Kaizen, Ethics, and Care of the Operations: Management After Empowerment

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Abstract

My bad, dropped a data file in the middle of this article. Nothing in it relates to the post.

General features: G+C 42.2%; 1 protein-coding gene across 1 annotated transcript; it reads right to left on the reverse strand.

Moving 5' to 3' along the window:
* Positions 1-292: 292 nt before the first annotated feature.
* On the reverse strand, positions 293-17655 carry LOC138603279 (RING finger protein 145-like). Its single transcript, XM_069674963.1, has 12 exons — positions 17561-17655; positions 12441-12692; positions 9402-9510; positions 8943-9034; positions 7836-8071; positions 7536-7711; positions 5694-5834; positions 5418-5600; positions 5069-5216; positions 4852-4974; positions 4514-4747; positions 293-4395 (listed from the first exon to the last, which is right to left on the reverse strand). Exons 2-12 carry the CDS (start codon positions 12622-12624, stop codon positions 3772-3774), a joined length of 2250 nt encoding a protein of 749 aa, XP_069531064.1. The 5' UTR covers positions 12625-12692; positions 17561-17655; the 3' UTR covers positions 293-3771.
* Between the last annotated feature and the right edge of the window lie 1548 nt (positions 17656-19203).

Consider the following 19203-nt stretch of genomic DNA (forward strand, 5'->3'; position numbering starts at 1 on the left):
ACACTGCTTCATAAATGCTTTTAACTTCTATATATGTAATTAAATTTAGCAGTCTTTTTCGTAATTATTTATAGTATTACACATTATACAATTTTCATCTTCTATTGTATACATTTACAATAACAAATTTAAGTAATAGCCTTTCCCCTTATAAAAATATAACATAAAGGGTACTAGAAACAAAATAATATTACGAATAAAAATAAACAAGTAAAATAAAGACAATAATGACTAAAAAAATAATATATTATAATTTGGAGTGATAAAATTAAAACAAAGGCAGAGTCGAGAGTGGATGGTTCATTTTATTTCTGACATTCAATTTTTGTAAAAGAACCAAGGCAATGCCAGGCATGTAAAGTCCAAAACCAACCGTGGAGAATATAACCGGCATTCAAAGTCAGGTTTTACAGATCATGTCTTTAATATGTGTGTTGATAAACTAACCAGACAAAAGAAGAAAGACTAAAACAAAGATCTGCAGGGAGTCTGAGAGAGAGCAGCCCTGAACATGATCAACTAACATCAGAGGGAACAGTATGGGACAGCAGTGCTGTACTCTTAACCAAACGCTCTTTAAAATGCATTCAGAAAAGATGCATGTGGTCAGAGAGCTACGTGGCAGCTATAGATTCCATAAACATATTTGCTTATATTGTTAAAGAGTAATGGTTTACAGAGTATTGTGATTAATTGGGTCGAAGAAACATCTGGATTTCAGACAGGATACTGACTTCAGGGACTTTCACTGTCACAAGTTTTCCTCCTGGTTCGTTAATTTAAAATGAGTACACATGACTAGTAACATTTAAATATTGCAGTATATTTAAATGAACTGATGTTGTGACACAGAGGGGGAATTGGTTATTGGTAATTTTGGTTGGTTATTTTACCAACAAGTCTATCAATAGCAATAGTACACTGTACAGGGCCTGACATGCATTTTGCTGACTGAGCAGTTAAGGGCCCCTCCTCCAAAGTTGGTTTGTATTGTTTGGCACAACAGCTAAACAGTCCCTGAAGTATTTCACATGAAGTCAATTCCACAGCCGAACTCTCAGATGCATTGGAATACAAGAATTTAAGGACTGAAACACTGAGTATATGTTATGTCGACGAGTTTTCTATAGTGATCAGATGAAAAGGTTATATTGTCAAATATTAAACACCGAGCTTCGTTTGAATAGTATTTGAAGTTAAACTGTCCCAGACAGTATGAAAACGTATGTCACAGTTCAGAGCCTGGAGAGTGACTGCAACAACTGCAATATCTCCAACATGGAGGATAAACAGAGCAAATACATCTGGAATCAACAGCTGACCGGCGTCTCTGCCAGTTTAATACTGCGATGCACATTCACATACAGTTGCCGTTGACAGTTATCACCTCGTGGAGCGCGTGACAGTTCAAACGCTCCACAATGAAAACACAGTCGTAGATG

The notion of empowerment has been increasingly used within management discourses during the 1990s. Empowerment is depicted by its proponents as the common denominator for recent managerial techniques and activities that acknowledge the individual employee as an intelligent, accountable, creative being, and therefore a productive resource for the company. Rather than thinking of management techniques as being, or not being, used to empower employees, this paper suggests that the notion of ethics, and more specifically what Foucault calls technologies of the self, provides possibilities for analysing how employees constitute themselves as ethical, productive, and legitimate members of society through the use of management techniques. This paper presents a study of how the management technique of kaizen, continuous improvements, is used in three Swedish companies. Thinking of work as ethically embedded rather than determined by the degree of distribution of the empowering resources in organizations paves the way for opportunities to conduct more sensitive analyses of how managerial techniques operate in practice.

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